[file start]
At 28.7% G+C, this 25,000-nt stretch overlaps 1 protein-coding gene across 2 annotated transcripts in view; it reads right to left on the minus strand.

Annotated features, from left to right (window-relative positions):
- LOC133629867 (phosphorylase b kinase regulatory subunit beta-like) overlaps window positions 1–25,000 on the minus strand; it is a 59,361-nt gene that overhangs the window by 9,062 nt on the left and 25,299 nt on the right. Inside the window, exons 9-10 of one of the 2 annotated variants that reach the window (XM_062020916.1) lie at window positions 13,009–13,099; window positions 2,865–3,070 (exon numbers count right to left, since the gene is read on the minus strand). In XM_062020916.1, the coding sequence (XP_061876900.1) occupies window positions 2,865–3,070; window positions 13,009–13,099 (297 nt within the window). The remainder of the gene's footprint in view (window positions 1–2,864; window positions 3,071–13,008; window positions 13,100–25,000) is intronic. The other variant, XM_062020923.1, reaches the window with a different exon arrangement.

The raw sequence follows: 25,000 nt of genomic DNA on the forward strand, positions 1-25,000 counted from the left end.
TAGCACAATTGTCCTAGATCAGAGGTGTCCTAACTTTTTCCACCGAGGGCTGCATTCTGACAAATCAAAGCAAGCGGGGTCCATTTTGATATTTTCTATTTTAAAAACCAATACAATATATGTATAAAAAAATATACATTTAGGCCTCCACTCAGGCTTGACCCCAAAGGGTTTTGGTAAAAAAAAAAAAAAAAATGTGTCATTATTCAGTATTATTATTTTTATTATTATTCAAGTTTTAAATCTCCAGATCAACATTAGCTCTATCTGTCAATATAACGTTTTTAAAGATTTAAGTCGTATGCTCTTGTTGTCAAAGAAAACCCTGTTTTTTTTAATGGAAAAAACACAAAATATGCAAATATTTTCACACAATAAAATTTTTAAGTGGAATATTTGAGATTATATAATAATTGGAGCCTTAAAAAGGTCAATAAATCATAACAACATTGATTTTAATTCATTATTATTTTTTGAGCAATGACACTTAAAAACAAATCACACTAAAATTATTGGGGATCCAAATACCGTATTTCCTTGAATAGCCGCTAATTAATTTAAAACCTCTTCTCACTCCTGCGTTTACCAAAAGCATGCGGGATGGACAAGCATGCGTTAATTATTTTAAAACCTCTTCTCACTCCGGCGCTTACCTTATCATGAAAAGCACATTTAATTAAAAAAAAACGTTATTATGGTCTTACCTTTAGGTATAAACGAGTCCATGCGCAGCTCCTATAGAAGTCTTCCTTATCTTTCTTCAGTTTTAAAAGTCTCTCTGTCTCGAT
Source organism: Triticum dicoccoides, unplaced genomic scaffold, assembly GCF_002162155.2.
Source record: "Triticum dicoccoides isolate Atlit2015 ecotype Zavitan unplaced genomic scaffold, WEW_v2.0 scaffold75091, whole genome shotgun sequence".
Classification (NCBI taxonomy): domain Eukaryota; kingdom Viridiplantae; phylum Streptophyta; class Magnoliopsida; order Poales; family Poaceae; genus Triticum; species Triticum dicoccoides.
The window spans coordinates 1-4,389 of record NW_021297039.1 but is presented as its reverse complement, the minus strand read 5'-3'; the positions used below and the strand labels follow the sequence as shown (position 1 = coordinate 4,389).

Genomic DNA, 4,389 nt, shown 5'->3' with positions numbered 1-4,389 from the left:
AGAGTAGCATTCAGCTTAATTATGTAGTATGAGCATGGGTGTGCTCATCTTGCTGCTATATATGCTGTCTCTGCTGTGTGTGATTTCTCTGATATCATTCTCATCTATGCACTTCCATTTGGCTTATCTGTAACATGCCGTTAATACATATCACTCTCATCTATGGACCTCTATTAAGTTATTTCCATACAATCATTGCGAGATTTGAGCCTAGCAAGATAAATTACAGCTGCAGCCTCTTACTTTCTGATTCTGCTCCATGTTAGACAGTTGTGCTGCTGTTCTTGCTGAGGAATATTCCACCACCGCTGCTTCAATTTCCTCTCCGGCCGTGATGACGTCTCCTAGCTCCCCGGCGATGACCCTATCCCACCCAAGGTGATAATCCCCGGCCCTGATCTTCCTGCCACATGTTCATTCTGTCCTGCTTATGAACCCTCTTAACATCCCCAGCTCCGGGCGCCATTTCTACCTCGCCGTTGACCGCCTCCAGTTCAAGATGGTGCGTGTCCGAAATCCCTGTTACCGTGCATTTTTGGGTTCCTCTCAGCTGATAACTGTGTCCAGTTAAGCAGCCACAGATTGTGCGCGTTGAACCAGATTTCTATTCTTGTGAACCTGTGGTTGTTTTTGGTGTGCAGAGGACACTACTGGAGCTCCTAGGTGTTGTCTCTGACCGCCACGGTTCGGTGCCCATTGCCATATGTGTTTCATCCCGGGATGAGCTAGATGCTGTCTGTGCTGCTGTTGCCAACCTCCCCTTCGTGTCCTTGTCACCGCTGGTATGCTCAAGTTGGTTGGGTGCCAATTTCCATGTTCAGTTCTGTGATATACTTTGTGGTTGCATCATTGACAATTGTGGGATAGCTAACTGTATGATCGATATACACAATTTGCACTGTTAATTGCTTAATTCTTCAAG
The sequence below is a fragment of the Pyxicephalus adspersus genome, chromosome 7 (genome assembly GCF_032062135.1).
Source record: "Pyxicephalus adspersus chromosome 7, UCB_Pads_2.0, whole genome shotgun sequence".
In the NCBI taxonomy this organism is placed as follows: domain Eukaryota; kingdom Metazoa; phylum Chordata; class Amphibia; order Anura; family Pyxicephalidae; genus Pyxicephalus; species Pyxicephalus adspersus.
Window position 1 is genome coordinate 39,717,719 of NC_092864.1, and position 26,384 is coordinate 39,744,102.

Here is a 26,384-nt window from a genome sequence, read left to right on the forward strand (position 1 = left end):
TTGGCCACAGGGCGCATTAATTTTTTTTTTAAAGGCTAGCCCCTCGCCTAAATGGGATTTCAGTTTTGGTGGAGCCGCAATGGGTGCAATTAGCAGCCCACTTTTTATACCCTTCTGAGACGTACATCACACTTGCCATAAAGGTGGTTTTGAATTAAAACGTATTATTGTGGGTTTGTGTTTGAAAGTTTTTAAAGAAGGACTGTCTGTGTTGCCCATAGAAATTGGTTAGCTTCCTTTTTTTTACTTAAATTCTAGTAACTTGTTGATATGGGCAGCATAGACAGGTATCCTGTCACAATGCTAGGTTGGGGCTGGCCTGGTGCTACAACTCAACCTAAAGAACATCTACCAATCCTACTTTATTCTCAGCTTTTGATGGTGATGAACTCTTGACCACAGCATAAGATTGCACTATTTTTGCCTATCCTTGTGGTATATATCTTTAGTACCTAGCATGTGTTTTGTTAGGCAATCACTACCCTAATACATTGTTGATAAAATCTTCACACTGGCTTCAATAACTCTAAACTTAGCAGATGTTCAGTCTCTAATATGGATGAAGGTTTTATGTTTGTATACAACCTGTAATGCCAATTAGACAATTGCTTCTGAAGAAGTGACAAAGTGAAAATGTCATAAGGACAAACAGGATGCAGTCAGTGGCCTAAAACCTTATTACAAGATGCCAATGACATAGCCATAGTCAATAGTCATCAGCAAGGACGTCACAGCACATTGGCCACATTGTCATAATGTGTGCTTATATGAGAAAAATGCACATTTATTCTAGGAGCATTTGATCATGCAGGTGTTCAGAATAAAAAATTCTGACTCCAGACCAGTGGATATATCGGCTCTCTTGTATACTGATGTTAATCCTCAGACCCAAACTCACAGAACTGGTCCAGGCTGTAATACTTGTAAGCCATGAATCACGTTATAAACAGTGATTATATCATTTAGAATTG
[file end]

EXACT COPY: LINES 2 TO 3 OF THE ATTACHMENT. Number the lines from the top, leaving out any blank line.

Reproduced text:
Annotated features, from left to right (window-relative positions):
- LOC133629867 (phosphorylase b kinase regulatory subunit beta-like) overlaps window positions 1–25,000 on the minus strand; it is a 59,361-nt gene that overhangs the window by 9,062 nt on the left and 25,299 nt on the right. Inside the window, exons 9-10 of one of the 2 annotated variants that reach the window (XM_062020916.1) lie at window positions 13,009–13,099; window positions 2,865–3,070 (exon numbers count right to left, since the gene is read on the minus strand). In XM_062020916.1, the coding sequence (XP_061876900.1) occupies window positions 2,865–3,070; window positions 13,009–13,099 (297 nt within the window). The remainder of the gene's footprint in view (window positions 1–2,864; window positions 3,071–13,008; window positions 13,100–25,000) is intronic. The other variant, XM_062020923.1, reaches the window with a different exon arrangement.